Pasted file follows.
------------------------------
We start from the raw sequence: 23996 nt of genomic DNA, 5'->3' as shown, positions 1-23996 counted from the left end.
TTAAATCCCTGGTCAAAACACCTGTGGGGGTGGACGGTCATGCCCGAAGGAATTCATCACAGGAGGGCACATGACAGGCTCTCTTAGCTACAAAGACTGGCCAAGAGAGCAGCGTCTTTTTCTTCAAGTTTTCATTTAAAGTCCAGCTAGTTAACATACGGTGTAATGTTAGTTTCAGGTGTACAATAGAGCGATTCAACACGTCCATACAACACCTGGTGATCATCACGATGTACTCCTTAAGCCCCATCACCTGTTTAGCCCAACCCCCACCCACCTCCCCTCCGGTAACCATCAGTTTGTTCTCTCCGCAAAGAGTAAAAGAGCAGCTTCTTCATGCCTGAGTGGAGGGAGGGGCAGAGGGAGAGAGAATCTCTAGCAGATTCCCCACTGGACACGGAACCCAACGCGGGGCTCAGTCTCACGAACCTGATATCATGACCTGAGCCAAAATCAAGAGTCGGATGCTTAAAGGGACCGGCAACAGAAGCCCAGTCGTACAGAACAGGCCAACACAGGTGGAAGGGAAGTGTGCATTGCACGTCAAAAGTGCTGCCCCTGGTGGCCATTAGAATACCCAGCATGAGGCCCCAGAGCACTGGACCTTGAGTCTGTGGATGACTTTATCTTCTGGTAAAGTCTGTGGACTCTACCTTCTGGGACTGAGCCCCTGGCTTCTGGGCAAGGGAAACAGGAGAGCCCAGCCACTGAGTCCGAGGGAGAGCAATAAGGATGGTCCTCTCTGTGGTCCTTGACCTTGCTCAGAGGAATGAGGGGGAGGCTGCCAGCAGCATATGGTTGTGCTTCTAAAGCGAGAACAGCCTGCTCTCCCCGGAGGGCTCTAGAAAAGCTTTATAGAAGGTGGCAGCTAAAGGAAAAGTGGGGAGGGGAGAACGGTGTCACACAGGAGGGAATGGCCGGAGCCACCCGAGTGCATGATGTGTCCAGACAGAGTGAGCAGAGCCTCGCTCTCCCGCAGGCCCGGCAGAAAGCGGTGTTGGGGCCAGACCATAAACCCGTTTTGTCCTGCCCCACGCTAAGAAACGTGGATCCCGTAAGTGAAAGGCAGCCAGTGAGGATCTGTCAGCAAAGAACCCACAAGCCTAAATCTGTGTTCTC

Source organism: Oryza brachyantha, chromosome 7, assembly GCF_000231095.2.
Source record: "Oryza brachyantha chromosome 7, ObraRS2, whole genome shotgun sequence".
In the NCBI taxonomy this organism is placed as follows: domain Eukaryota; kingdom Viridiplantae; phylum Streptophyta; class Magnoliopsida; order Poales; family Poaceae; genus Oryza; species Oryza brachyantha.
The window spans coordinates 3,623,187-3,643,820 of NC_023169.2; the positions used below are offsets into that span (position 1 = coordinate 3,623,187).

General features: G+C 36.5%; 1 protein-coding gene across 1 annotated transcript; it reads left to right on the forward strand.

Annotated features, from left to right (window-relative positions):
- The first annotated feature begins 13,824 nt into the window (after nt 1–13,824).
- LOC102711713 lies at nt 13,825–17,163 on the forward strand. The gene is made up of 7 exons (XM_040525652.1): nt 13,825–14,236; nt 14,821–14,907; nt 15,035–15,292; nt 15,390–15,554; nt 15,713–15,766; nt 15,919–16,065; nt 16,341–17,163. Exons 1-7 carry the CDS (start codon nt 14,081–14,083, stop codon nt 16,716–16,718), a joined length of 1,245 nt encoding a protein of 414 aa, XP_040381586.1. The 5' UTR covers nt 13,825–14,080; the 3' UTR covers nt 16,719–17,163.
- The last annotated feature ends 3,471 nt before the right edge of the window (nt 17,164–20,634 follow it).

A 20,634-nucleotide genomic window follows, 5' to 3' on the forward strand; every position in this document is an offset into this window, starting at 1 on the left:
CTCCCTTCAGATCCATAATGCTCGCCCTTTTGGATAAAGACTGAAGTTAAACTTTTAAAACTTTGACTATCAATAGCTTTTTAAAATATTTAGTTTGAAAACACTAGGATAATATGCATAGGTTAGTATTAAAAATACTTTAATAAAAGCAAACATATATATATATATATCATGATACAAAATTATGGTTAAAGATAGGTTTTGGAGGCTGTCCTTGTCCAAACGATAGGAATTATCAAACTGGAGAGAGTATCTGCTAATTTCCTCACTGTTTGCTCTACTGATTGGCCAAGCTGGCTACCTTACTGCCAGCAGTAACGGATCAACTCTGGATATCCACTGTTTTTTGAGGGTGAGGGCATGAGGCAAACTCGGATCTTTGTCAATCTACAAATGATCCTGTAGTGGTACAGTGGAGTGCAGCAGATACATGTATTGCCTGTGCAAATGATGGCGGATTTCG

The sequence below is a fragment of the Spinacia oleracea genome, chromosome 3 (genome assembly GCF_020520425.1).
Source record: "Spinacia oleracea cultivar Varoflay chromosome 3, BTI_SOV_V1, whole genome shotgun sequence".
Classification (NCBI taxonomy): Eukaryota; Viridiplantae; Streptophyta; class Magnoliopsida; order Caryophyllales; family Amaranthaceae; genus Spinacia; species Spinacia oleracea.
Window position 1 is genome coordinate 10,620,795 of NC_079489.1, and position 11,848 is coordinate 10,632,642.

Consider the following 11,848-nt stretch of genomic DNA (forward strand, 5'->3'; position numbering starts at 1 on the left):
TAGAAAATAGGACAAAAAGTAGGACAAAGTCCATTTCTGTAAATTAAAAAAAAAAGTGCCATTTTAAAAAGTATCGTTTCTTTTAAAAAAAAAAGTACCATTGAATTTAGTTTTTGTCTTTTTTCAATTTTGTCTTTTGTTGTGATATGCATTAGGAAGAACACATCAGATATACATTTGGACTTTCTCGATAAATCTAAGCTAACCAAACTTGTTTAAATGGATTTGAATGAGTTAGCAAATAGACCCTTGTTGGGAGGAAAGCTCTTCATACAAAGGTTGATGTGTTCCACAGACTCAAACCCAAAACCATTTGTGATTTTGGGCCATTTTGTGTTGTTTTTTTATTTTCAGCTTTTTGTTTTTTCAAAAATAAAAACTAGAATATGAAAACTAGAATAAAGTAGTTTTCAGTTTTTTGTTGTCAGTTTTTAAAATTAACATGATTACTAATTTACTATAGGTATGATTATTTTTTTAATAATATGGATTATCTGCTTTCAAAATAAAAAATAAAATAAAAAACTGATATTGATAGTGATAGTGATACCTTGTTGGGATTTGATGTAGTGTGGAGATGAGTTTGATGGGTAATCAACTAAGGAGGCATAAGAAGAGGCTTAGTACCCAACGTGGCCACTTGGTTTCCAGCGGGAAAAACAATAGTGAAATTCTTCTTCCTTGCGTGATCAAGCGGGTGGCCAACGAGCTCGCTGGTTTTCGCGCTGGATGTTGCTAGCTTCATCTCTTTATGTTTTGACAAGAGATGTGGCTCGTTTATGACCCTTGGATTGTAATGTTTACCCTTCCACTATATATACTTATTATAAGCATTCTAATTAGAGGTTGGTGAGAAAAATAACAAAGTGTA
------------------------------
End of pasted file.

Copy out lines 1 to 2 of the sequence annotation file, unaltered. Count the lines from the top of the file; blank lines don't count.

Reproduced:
We start from the raw sequence: 23996 nt of genomic DNA, 5'->3' as shown, positions 1-23996 counted from the left end.
TTAAATCCCTGGTCAAAACACCTGTGGGGGTGGACGGTCATGCCCGAAGGAATTCATCACAGGAGGGCACATGACAGGCTCTCTTAGCTACAAAGACTGGCCAAGAGAGCAGCGTCTTTTTCTTCAAGTTTTCATTTAAAGTCCAGCTAGTTAACATACGGTGTAATGTTAGTTTCAGGTGTACAATAGAGCGATTCAACACGTCCATACAACACCTGGTGATCATCACGATGTACTCCTTAAGCCCCATCACCTGTTTAGCCCAACCCCCACCCACCTCCCCTCCGGTAACCATCAGTTTGTTCTCTCCGCAAAGAGTAAAAGAGCAGCTTCTTCATGCCTGAGTGGAGGGAGGGGCAGAGGGAGAGAGAATCTCTAGCAGATTCCCCACTGGACACGGAACCCAACGCGGGGCTCAGTCTCACGAACCTGATATCATGACCTGAGCCAAAATCAAGAGTCGGATGCTTAAAGGGACCGGCAACAGAAGCCCAGTCGTACAGAACAGGCCAACACAGGTGGAAGGGAAGTGTGCATTGCACGTCAAAAGTGCTGCCCCTGGTGGCCATTAGAATACCCAGCATGAGGCCCCAGAGCACTGGACCTTGAGTCTGTGGATGACTTTATCTTCTGGTAAAGTCTGTGGACTCTACCTTCTGGGACTGAGCCCCTGGCTTCTGGGCAAGGGAAACAGGAGAGCCCAGCCACTGAGTCCGAGGGAGAGCAATAAGGATGGTCCTCTCTGTGGTCCTTGACCTTGCTCAGAGGAATGAGGGGGAGGCTGCCAGCAGCATATGGTTGTGCTTCTAAAGCGAGAACAGCCTGCTCTCCCCGGAGGGCTCTAGAAAAGCTTTATAGAAGGTGGCAGCTAAAGGAAAAGTGGGGAGGGGAGAACGGTGTCACACAGGAGGGAATGGCCGGAGCCACCCGAGTGCATGATGTGTCCAGACAGAGTGAGCAGAGCCTCGCTCTCCCGCAGGCCCGGCAGAAAGCGGTGTTGGGGCCAGACCATAAACCCGTTTTGTCCTGCCCCACGCTAAGAAACGTGGATCCCGTAAGTGAAAGGCAGCCAGTGAGGATCTGTCAGCAAAGAACCCACAAGCCTAAATCTGTGTTCTC